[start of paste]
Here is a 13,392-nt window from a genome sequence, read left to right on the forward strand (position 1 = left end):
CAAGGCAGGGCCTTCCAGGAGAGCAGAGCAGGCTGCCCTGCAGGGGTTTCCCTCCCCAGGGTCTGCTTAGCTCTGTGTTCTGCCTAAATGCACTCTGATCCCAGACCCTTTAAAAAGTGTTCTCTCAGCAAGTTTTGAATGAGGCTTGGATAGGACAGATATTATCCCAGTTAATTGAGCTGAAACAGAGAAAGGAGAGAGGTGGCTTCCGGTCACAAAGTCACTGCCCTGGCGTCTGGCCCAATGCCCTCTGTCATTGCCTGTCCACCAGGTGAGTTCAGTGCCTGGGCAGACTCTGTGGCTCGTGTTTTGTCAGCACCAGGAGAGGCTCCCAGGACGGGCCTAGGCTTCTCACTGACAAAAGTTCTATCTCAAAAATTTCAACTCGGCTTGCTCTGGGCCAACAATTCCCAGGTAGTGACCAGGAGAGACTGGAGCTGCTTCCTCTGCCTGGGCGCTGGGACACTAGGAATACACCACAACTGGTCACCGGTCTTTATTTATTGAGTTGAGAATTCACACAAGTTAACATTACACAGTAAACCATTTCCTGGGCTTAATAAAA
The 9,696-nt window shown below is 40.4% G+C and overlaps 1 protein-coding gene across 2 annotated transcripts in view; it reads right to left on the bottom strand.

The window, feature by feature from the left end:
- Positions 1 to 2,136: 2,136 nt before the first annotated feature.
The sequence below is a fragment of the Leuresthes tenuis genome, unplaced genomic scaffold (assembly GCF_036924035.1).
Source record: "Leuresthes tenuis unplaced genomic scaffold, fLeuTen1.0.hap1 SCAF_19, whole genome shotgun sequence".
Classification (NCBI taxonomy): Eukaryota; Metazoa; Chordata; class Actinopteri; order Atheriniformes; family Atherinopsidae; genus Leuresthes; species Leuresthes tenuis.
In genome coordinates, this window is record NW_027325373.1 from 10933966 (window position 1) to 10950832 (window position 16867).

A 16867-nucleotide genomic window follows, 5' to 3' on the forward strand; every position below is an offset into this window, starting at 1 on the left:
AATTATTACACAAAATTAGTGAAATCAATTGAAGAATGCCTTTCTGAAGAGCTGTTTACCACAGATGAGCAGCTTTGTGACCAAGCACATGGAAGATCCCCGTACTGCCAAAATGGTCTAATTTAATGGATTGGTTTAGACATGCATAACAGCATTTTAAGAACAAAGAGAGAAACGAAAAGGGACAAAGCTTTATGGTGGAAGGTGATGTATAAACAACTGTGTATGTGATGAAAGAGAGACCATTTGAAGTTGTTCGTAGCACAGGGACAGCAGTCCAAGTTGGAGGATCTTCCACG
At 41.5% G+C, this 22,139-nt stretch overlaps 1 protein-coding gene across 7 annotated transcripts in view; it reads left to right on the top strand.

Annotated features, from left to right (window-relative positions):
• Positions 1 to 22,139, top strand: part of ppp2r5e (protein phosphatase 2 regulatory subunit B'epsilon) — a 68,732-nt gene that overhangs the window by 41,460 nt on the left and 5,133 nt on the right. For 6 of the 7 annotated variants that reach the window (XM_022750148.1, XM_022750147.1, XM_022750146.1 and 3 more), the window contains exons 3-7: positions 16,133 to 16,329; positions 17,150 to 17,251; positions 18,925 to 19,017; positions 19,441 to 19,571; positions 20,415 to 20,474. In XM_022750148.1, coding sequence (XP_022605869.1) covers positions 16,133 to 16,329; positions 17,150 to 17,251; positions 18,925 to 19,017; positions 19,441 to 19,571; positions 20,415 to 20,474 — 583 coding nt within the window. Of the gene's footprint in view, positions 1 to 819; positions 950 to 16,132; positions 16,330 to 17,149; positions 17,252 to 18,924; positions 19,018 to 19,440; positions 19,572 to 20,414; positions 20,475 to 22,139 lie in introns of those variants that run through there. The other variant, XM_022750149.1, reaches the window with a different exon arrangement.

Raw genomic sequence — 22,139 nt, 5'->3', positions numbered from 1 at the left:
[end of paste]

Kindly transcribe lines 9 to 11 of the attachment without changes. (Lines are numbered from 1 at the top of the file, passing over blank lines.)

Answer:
In genome coordinates, this window is record NW_027325373.1 from 10933966 (window position 1) to 10950832 (window position 16867).

A 16867-nucleotide genomic window follows, 5' to 3' on the forward strand; every position below is an offset into this window, starting at 1 on the left:
AATTATTACACAAAATTAGTGAAATCAATTGAAGAATGCCTTTCTGAAGAGCTGTTTACCACAGATGAGCAGCTTTGTGACCAAGCACATGGAAGATCCCCGTACTGCCAAAATGGTCTAATTTAATGGATTGGTTTAGACATGCATAACAGCATTTTAAGAACAAAGAGAGAAACGAAAAGGGACAAAGCTTTATGGTGGAAGGTGATGTATAAACAACTGTGTATGTGATGAAAGAGAGACCATTTGAAGTTGTTCGTAGCACAGGGACAGCAGTCCAAGTTGGAGGATCTTCCACG